In another small trailer not far from where Medina died, his parents and two brothers have been trying to figure out why Jose is dead and nobody's to blame.
"There's no proof he was having a flashback, which he complained about. But there's proof he bought the gun, and there's proof that he used it," said Francisco Medina, 19. "We understand he has PTSD. But does that give him the right to just go murder somebody?"
Prosecutor Ryan Joslin presented evidence that Bratcher hadn't seen many dead bodies in Iraq. And although a state psychologist concluded that Bratcher was suffering from stress disorder, another one said his responses on evaluation tests were so extreme that Bratcher could be faking it.
"When he took out his gun and shot at the victim 10 times, mostly in the back and the side of the head, as the victim was fleeing -- did he really not know what he was doing?" Joslin said. "Or was he unable to keep himself from doing it?"
The prosecutor said Bratcher's Army experience should never have been the centerpiece of the trial.
"The defense attorney spent a lot of time criticizing the military, and justifiably so. Blaming this whole issue on their failure to act and treat his PTSD," he said. "My response is: Baloney. He used it as an excuse for his actions."
Bratcher is being held at the small jail in Grant County until at least Dec. 7, when the judge will decide how to proceed. He could release Bratcher, which is unlikely, or order him admitted to Oregon State Hospital for psychiatric treatment, with regular reviews for release. Sario will argue that he should be sent to an intensive veterans' treatment program in Los Angeles that specializes in combat stress.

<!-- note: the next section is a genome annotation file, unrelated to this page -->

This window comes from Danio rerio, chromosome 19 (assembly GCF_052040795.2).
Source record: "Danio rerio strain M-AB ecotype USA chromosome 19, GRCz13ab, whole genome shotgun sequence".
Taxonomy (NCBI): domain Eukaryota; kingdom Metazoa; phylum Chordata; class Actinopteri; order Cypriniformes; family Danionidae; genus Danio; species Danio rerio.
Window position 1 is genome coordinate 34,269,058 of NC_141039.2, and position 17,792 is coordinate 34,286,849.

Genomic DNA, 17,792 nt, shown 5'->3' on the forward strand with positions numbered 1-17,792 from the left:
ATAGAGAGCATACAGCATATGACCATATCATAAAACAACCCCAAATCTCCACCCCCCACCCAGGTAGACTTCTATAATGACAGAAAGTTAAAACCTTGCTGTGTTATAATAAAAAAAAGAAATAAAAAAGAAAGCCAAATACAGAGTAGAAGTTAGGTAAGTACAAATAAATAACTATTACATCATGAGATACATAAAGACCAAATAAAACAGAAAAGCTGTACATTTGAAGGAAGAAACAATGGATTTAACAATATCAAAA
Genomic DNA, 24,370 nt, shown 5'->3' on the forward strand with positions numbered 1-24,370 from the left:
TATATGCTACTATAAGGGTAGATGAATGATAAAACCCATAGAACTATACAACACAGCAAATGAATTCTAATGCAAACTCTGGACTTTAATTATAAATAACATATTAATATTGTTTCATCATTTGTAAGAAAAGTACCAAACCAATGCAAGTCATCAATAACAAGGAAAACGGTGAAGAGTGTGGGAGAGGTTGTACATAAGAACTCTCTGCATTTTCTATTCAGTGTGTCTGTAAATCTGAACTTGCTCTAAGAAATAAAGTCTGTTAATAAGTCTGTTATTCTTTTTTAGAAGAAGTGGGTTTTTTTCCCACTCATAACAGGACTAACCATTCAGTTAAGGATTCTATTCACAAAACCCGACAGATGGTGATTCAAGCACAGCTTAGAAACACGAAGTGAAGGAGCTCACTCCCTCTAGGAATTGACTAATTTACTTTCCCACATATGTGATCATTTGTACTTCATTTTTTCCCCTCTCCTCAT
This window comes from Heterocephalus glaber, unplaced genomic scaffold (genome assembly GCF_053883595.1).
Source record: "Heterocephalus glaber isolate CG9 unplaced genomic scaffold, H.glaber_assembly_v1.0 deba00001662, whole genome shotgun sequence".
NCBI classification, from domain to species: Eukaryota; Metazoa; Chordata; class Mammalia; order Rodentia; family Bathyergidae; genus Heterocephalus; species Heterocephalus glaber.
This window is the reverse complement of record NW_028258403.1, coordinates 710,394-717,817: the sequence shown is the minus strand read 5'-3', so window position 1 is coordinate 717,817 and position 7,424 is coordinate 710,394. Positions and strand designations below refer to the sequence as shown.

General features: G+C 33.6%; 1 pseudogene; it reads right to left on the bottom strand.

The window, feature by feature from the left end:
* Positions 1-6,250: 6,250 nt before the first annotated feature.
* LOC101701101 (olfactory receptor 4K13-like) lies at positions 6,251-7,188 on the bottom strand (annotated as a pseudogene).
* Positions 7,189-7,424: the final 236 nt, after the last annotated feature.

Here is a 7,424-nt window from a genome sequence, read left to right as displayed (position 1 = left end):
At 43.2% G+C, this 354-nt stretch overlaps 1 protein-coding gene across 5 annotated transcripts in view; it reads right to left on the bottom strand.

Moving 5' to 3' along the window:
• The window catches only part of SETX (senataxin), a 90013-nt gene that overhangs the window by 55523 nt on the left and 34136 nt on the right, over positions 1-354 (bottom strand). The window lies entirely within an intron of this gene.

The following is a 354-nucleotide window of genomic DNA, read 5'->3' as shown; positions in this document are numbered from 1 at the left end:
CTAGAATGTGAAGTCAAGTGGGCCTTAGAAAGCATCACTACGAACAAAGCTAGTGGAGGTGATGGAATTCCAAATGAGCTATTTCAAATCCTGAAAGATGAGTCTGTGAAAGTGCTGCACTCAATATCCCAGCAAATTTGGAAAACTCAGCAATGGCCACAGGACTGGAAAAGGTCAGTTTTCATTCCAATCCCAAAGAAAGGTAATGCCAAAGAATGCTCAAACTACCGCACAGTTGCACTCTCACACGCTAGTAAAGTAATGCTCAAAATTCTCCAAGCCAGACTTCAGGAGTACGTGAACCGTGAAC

Bratcher gets one hour of visits a week. A month after the shooting, he and Davis got married in the jail. She is now 20.
They have a daughter named Nevaeh -- "heaven" spelled backward.
Bratcher said he prays a lot but can't seem to let go of his anger at the D.A. for having argued the case the way he did. Why was he trying to diminish the horror of what had gone on in Iraq? Did he have any idea?
Looking tired and frail as he clutched the jail phone to his ear, Bratcher said the military works to dehumanize its soldiers. "Then after they get that accomplished, they want to dehumanize the people you're fighting, the enemy. And after they've done that, they've pretty much altered your value of human life. And then you come back home."
He hung up the phone and turned to be led away by the deputies. He looked over his shoulder, like he wanted to say something else but couldn't.